For technical professions, communication skills encompass the ability to speak with clarity and simplicity, with strong documentation habits so new code can be referenced and digested. If you are remotely managing a team without the possibility of face-to-face exchanges, you will instead need to rely on superior communication skills. Due to separation of space and time, it is likely that written communication will be especially important to the functioning of the team. To ensure ease of communication, you will want to work with good listeners, and people who can convey an idea clearly.
Helmig tells us he is also keenly aware of engagement and response time. Working on a distributed team, this can be very telling of how available and tuned-in your new team member might be. It is recommended that you test out the efficiency of all communication skills you actually use on your team including voice, email, message, text, and video chat.
Lastly, what you are really looking for are autonomous doers who don’t need a social workplace. Again, this is why passion and knowledge are so important. Managers will not be on-site for back-patting and hand-holding— remote workers will need to be self-motivated, understand what their team’s goals are, and be ready to get things done unprompted.
Beginning work on a freelance project or remote job can be a lonely and confusing process — but it doesn’t have to be. In welcoming a new team member, you will want to make yourself easily available to them to ask questions, or just chat.
At Zapier they go the extra mile, or in some cases several thousand, for in-person onboarding. Zapier expenses travel for new hires to join the founders and a small team to work together out of an Airbnb for the first week on the job.
Of course, this may not be suitable for every team or project. If that’s the case, Helmig recommends assigning “reach out people” for every new hire. The designated “reach out person” would be like a mentor for that particular recruit, helping them get familiar with the tools and processes to make for a faster transition.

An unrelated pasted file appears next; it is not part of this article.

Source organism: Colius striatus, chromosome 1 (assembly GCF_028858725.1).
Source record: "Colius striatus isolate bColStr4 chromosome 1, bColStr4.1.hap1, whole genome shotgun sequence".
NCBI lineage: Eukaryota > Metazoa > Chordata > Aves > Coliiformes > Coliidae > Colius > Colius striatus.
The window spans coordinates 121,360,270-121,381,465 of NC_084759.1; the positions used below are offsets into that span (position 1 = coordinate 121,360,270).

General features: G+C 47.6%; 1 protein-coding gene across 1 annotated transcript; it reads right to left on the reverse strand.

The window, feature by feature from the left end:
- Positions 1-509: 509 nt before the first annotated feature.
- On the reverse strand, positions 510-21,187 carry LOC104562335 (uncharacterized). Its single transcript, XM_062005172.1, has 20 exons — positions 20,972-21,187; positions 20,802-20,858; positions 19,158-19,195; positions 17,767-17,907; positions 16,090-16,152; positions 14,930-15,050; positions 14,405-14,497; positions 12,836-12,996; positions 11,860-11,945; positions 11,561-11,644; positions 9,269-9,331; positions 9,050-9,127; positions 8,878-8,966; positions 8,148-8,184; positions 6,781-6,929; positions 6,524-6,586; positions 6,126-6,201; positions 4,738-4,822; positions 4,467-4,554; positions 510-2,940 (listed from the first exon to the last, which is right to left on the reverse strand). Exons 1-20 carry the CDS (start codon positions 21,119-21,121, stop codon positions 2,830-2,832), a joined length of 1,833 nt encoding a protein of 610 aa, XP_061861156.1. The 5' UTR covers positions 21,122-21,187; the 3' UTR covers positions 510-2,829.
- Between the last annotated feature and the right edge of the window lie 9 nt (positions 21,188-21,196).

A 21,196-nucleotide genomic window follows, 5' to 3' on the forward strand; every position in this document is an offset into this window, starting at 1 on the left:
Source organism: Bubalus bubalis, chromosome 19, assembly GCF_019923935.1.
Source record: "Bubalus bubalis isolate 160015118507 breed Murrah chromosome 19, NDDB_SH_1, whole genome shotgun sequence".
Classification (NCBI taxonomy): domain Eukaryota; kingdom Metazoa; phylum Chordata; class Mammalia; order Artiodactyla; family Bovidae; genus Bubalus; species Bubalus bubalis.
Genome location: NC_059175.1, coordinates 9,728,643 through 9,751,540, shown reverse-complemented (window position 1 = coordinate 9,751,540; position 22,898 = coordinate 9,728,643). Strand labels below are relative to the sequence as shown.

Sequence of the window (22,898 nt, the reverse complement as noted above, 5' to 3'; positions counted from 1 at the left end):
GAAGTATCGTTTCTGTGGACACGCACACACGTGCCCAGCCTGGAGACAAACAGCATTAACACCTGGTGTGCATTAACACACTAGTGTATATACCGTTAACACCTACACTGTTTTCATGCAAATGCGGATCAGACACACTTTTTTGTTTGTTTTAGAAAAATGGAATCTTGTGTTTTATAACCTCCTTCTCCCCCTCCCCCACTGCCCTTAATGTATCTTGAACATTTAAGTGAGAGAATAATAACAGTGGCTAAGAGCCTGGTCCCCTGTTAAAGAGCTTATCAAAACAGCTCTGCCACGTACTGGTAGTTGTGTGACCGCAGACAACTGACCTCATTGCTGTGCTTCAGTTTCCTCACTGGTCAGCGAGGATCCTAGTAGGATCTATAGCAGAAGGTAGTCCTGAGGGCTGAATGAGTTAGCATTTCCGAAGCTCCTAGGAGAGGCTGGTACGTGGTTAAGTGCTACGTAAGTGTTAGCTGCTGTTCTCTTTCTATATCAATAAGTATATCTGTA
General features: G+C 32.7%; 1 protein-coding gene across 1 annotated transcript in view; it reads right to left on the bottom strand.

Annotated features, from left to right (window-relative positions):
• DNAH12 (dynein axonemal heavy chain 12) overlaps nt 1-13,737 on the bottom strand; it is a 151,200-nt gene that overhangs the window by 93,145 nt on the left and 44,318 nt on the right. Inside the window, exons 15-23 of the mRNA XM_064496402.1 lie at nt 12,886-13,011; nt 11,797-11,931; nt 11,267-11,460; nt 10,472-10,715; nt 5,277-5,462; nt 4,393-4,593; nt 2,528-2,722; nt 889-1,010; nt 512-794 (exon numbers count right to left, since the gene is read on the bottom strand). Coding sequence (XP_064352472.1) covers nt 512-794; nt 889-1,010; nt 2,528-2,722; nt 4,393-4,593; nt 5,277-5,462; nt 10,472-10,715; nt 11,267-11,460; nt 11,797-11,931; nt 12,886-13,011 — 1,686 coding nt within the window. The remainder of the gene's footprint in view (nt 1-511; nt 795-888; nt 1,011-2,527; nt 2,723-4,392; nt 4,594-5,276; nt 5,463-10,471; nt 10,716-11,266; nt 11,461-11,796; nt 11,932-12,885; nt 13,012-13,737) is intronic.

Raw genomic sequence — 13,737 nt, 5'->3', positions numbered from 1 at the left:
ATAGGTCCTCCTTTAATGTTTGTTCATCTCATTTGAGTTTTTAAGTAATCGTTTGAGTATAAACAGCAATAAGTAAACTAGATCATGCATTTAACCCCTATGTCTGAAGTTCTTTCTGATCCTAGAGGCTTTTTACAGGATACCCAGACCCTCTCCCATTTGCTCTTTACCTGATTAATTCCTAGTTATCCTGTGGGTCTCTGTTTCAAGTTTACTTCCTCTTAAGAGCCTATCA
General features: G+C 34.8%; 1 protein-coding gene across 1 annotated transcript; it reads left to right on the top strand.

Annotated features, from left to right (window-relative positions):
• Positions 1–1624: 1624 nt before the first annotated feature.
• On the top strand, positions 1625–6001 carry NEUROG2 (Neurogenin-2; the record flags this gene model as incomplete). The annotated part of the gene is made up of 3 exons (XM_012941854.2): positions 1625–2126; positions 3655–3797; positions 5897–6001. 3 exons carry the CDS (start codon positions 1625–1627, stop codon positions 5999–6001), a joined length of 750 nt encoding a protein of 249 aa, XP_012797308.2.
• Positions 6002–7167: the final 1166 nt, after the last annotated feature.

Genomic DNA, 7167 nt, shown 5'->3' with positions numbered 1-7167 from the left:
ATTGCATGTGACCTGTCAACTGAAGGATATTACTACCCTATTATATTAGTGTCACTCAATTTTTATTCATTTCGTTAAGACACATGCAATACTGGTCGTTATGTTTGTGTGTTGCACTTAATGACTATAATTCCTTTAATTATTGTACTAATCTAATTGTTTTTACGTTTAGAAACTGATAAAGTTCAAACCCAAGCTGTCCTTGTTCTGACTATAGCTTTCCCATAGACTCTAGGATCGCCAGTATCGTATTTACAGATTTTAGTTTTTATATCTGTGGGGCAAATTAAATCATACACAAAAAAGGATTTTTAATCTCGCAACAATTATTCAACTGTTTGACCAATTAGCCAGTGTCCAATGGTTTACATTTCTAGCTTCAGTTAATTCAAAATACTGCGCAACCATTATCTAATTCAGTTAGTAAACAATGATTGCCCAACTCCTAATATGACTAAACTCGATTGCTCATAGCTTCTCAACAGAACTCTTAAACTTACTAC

During the first several weeks, feedback should be frequent and frank. Especially when minute usability and performance details are at stake, you need to have systematic sync ups to let your developer know how they are doing, and where they stand. Only then can adjustments be made.
For more on developer onboarding check out these 7 Best Practices.
Since you will not be physically present to assist your developer when questions come up or things go awry, your documentation should be.
Over their years of growing a distributed team, Zapier has found relentless documentation to be key not only to smooth onboarding, but healthy workflows throughout the course of a project. Proper documentation is extremely important for software engineers, whether it’s related to the codebase or not. You don’t want your remote developers to get stuck on a small issue, and have to stop work entirely until they can get in touch with your team lead or another developer.
Helmig emphasized that to successfully run a distributed team, “all communication should be effective asynchronous.” This means EVERYTHING should be documented. Maintain SOP files, contact databases, user guides for commonly used tools, tutorials, etc. Documentation can go as far as recording all video chats, and following up conference calls with written notes. Not only will this help to overcome the obstacle of time zones, it is also good practice to build archives for reference.